Create a free Diverse: Issues In Higher Education account to continue reading

Book Review: The Future of Black Leadership in Higher Education: Firsthand Experiences and Global Impact

Nathaniel Smith

The Future of Black Leadership in Higher Education: Firsthand Experiences and Global Impact is an excellent book that answers the question, what does it take to succeed as a Black professional in higher education leadership? Comprising 18 different authors, this text shares effective leadership principles and practices for new and seasoned Black professionals, common but unique racial problems that Black higher education professionals face, and rich examples of both wisdom and warning for navigating leadership terrain. The Future of Black Leadership in Higher Education makes a significant contribution to the fields of higher education and leadership studies by concentrating on overcoming the racial challenges faced by many African Americans and other Black Diasporans in the academy.

The Future of Black Leadership in Higher Education: Firsthand Experiences and Global ImpactThe Future of Black Leadership in Higher Education: Firsthand Experiences and Global ImpactThis book’s main goal is singularly focused on the adequate preparation of African Americans who aspire to leadership roles within colleges and universities. Equipped with 14 chapters, The Future of Black Leadership in Higher Education offers readers diversified theoretical insights and real-world examples for practical application. Chapters 1-3 focus on the current state of Black male leadership, the distinct role of Black faculty, a critique of old and new leadership theories, and the duality of the teacher-counselor-student relationship. Chapters 4-6 outline leadership perspectives and challenges at historically Black colleges and universities (HBCUs) and predominantly white institutions (PWIs) and ends with a detailed account of one Black man’s leadership journey. Chapters 7-10 explore the important role of the deanship, charting the path toward executive leadership, faculty governance, and leading academic departments, and preparing graduate school students for higher education leadership. Lastly, Chapters 11-14 chronicle the leadership journey of one African American woman, supporting Black leadership aspirants, maintaining equanimity in challenging environments, and closes with vignettes of three Black women who share their eye-opening leadership stories.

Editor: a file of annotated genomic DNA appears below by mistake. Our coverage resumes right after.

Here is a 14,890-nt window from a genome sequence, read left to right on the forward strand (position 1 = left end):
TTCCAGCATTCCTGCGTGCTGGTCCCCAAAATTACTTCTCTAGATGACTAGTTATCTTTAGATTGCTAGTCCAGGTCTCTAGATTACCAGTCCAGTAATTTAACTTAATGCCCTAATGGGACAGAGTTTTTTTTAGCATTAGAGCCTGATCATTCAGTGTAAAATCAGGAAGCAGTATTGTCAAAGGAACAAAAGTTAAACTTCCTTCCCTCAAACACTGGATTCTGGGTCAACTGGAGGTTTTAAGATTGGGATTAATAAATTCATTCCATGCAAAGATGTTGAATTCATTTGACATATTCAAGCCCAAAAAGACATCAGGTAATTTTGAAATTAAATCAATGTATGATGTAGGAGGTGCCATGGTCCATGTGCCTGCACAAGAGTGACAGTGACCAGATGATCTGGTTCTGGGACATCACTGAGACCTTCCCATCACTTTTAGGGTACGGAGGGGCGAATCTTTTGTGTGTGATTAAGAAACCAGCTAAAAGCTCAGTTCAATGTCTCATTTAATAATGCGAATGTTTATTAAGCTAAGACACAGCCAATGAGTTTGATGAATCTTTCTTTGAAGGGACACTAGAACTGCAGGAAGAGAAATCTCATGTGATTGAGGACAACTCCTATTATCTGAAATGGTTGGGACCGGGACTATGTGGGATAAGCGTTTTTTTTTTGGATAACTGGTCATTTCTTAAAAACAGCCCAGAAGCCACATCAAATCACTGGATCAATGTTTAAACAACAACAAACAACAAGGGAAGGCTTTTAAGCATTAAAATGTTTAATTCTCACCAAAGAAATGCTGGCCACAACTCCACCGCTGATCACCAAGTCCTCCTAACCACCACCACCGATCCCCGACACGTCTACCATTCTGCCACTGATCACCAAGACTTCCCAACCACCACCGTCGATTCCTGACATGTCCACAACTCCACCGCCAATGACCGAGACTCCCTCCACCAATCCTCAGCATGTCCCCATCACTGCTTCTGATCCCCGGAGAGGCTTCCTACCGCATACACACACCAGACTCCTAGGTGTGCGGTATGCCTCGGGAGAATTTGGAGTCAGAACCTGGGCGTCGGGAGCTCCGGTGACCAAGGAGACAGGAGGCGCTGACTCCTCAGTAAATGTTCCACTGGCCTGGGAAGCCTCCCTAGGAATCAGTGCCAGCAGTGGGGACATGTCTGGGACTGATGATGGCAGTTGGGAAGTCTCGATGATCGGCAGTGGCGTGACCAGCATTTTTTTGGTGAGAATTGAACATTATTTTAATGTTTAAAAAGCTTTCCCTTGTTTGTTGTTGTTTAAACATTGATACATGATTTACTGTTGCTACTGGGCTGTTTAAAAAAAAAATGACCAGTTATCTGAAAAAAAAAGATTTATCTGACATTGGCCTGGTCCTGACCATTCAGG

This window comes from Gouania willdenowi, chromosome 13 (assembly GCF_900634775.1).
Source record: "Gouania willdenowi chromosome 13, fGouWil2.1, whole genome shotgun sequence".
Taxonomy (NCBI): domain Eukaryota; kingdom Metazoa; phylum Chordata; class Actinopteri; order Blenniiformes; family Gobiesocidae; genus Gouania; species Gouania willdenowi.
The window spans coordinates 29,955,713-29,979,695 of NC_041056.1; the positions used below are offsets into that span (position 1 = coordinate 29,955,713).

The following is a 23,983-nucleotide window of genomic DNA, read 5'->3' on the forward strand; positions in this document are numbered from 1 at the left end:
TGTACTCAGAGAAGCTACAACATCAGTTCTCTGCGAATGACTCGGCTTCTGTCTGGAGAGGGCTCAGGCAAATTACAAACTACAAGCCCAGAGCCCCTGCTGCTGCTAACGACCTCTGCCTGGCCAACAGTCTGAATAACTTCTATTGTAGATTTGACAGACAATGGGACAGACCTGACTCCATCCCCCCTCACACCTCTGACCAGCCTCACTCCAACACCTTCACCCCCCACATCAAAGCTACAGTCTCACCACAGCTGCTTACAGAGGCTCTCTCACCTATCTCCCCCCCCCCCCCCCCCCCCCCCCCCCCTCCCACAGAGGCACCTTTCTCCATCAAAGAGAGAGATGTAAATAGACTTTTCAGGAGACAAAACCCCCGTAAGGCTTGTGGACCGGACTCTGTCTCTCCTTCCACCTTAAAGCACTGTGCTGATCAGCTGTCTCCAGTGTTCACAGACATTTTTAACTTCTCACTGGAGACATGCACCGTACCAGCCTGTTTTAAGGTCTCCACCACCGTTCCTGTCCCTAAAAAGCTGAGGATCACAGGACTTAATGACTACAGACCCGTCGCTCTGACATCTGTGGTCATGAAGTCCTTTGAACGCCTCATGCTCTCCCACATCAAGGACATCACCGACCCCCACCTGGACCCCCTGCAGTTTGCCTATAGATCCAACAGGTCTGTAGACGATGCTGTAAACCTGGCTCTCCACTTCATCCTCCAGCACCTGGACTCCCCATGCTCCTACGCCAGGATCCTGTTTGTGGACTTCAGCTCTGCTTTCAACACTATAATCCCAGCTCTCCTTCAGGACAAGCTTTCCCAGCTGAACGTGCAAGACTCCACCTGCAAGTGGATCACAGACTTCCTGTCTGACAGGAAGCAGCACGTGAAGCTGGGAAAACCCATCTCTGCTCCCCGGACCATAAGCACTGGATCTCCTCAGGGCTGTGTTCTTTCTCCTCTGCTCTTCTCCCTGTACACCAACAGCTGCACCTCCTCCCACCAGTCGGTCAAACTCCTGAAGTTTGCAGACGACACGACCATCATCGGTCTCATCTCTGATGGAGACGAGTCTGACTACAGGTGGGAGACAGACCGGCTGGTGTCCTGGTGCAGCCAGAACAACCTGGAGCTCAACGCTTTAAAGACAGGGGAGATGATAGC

The Future of Black Leadership in Higher Education situates itself in the larger context of educational and organizational leadership studies but interrogates leadership through a lens of criticality. Collectively, the authors seek to reconstruct a more contemporary, diversified leadership perspective that empowers African American faculty, administrators, staff, and other leadership aspirants in the academy. The book explores various old and new leadership theories and models, and the authors intelligently argue which theories are more beneficial than others. Throughout the text, the authors provide relevant data and other statistical information to substantiate the case for more robust, reflective representation of African American and Black diasporic leadership, and cite examples of successes and failures at both HBCUs and PWIs.

The main strength of The Future of Black Leadership in Higher Education lies in its format as an edited book. Boasting five editors and 18 authors, this text offers a wide degree of perspectives from early career professionals to more advanced executive-level leaders such as a former university president. As an academic book, each chapter opens with an abstract and ends with discussion and reflection questions. Readers will find this book’s dominant voice is male-centered and lacks a requisite and equitable amount of consideration from Black women, including the incorporation of strong, Black feminist theory and frameworks. The African American community is culturally and ethnically rich and diverse so readers looking for a wider diasporic discussion on Black gender queer forms of leadership or decolonial/anticolonial Caribbean and African-oriented historical leadership perspectives will have to look for possible future editions.

The potential impact this text has on the practical applications for leadership includes its relevance in the larger socioethical debate on justice, equity, diversity, inclusion, and belonging. Future editions may wish to explore the mental, physical, and social emotional health challenges African American leaders face in hostile, friendly, or in seemingly welcoming environments. Adding chapters on Black liberation, resistance, and empowerment as underlying strengths of leadership development and practice along with leadership pressures from racial battle fatigue, microaggressions, and tokenism would help contribute to the uniqueness of Black leadership in higher education. The authors offer an anthology style book using different voices in the field to offer critical perspectives. Each chapter offers personal, lived experiences, real-life examples and ends with reflection questions for further analysis. This text covers different leadership models, theories, roles, types, and levels of leadership. Lastly, this book is highly recommended as a useful resource for doctoral students, higher education practitioners, and researchers for its divergent leadership lens in amplifying the voices of Black leaders in higher education.

Nathaniel Smith is a doctoral student in leadership for educational equity in higher education at the University of Colorado Denver.

The trusted source for all job seekers
We have an extensive variety of listings for both academic and non-academic positions at postsecondary institutions.
Read More
The trusted source for all job seekers